Researchers at the Wyss Institute for Biologically Inspired Engineering at Harvard University have created a gut-on-a-chip microdevice lined by living human cells that mimics the structure, physiology, and mechanics of the human intestine—even supporting the growth of living microbes within its luminal space. As a more accurate alternative to conventional cell culture and animal models, the microdevice could help researchers gain new insights into intestinal disorders, such as Crohn's disease and ulcerative colitis, and also evaluate the safety and efficacy of potential treatments. The research findings appear online in the journal Lab on a Chip.
Building on the Wyss Institute's breakthrough "Organ-on-Chip" technology that uses microfabrication techniques to build living organ mimics, the gut-on-a-chip is a silicon polymer device about the size of a computer memory stick. Wyss Founding Director, Donald Ingber, M.D., Ph.D., led the research team, which included Postdoctoral Fellow, Hyun Jung Kim, Ph.D; Technology Development Fellow, Dan Huh, Ph.D.; and Senior Staff Scientist, Geraldine Hamilton, Ph.D. Ingber is also the Judah Folkman Professor of Vascular Biology at Harvard Medical School and the Vascular Biology Program at Children's Hospital Boston, and Professor of Bioengineering at Harvard's School of Engineering and Applied Sciences.
The new device mimics complex 3D features of the intestine in a miniaturized form. Inside a central chamber, a single layer of human intestinal epithelial cells grows on a flexible, porous membrane, recreating the intestinal barrier. The membrane attaches to side walls that stretch and recoil with the aid of an attached vacuum controller. This cyclic mechanical deformation mimics the wave-like peristaltic motions that move food along the digestive tract. The design also recapitulates the intestinal tissue-tissue interface, which allows fluids to flow above and below the intestinal cell layer, mimicking the luminal microenvironment on one side of the device and the flow of blood through capillary vessels on the other.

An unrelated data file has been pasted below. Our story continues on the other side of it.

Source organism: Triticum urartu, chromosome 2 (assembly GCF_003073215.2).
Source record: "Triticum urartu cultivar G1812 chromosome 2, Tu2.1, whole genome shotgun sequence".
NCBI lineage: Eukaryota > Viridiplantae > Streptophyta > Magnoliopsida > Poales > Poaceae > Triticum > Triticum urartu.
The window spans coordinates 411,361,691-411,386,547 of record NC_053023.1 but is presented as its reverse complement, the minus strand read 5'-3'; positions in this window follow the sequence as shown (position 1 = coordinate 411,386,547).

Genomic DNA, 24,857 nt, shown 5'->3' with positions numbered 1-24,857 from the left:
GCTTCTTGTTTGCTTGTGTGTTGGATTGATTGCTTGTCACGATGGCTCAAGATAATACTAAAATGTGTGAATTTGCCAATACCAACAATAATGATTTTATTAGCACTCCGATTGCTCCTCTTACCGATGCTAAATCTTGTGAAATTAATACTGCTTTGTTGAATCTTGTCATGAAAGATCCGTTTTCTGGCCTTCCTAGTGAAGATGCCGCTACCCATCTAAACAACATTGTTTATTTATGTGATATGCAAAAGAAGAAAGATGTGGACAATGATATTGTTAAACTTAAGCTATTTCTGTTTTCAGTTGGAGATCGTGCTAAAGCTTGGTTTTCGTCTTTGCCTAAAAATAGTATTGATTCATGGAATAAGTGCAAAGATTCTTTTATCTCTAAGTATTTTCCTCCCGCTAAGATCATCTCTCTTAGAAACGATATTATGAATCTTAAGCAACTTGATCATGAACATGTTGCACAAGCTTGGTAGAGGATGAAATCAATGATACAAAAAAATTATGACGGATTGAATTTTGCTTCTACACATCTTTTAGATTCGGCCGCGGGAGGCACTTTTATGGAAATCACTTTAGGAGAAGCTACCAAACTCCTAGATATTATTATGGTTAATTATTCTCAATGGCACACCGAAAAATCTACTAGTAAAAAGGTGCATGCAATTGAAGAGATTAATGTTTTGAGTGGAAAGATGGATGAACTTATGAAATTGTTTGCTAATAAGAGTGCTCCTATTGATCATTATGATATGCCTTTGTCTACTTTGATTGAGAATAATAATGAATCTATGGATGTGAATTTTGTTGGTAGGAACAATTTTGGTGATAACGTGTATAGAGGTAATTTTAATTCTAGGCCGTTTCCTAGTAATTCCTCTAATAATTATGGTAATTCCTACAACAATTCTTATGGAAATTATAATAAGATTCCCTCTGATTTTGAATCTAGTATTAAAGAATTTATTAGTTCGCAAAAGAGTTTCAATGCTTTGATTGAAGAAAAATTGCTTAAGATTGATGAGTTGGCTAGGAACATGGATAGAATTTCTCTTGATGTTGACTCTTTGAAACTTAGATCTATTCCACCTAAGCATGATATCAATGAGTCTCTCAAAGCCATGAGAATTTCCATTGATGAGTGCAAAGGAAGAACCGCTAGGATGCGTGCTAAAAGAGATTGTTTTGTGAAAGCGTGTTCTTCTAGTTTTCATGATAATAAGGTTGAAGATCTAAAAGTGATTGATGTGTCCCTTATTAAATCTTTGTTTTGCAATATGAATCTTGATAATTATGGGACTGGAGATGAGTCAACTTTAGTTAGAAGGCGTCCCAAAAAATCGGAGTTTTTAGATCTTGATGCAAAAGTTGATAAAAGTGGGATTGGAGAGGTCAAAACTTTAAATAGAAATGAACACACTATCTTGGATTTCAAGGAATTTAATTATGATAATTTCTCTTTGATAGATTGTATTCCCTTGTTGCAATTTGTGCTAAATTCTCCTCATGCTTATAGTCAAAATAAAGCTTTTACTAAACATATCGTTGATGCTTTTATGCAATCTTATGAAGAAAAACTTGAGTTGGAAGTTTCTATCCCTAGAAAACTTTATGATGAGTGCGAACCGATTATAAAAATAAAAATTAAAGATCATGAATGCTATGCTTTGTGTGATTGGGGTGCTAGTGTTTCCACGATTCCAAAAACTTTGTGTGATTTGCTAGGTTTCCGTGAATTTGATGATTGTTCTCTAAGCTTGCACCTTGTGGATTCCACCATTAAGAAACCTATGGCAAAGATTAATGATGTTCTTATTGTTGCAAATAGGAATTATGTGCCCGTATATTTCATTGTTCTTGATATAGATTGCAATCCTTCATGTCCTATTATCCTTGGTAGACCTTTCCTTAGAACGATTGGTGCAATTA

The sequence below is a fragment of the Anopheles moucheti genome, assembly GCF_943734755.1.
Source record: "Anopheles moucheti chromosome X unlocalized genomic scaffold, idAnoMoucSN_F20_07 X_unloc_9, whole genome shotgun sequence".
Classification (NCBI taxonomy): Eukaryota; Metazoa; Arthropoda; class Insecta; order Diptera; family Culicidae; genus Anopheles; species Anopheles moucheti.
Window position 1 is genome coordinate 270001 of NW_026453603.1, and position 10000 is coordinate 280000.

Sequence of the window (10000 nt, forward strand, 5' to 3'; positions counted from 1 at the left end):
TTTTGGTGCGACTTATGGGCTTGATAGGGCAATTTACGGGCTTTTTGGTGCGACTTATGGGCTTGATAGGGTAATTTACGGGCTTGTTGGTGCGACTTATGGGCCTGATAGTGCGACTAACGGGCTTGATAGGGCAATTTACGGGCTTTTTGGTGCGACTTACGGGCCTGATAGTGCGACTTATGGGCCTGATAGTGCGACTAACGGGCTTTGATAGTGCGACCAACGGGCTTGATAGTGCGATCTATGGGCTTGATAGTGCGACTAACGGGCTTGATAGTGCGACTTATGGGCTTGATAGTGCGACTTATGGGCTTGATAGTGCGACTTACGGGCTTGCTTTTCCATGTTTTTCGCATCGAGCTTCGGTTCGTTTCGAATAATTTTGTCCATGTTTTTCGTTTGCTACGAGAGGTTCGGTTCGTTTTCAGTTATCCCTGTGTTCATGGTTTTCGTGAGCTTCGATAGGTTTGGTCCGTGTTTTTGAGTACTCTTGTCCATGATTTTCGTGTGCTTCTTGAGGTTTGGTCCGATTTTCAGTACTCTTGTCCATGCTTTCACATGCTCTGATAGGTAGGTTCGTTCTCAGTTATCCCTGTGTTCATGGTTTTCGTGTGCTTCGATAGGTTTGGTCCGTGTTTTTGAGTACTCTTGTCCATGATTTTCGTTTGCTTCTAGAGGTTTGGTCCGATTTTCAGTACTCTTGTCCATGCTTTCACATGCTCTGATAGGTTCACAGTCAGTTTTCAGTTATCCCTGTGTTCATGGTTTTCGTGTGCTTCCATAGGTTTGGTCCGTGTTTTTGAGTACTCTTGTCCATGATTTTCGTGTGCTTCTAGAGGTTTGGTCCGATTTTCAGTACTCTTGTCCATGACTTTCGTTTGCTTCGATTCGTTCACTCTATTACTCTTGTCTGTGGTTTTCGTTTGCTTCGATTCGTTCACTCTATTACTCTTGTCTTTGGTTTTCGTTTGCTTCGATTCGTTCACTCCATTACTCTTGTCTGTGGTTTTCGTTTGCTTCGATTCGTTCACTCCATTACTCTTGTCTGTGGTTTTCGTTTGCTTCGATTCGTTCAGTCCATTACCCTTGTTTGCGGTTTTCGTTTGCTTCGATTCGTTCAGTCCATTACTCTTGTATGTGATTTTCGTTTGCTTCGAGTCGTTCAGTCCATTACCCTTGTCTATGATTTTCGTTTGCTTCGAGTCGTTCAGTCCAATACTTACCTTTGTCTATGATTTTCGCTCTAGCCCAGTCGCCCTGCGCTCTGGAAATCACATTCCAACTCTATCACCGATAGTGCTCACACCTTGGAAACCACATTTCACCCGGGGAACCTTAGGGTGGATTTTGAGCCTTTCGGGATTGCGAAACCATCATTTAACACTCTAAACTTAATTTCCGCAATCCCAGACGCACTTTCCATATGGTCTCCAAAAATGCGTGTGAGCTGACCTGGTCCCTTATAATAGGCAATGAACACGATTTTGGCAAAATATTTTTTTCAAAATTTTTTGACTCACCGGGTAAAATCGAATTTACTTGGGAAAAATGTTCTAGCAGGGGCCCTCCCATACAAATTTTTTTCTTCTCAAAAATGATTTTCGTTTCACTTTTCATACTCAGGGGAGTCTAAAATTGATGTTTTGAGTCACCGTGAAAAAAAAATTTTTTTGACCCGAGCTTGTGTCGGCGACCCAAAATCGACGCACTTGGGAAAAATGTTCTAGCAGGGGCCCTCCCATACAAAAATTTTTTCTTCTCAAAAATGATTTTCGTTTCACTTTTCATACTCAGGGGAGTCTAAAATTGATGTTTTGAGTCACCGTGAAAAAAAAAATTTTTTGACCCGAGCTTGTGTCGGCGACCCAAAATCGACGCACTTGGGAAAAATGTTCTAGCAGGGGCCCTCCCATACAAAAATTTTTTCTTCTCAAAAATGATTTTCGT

In addition, the researchers were able to grow and sustain common intestinal microbes on the surface of the cultured intestinal cells, thereby simulating some of the physiological features important to understanding many diseases. These combined capabilities suggest that gut-on-a-chip has the potential to become a valuable in vitro diagnostic tool to better understand the cause and progression of a variety of intestinal disorders and to help develop safe and effective new therapeutics, as well as probiotics. The gut-on-a-chip could also be used to test the metabolism and oral absorption of drugs and nutrients.
"Because the models most often available to us today do not recapitulate human disease, we can't fully understand the mechanisms behind many intestinal disorders, which means that the drugs and therapies we validate in animal models often fail to be effective when tested in humans," said Ingber. "Having better, more accurate in vitro disease models, such as the gut-on-a-chip, can therefore significantly accelerate our ability to develop effective new drugs that will help people who suffer from these disorders."
Gut-on-a-chip represents the most recent advance in the Wyss Institute's portfolio of engineered organ models. The platform technology was first reported on in Science in June 2010, where a living, breathing, human lung-on-a-chip was described. That same year, the Wyss received funding from the National Institutes of Health and the U.S. Food and Drug Administration to develop a heart-lung micromachine to test the safety and efficacy of inhaled drugs on the integrated heart and lung function. In September 2011, the Wyss was awarded a four-year grant from the Defense Advanced Research Projects Agency to develop a spleen-on-a-chip to treat sepsis, a commonly fatal bloodstream infection.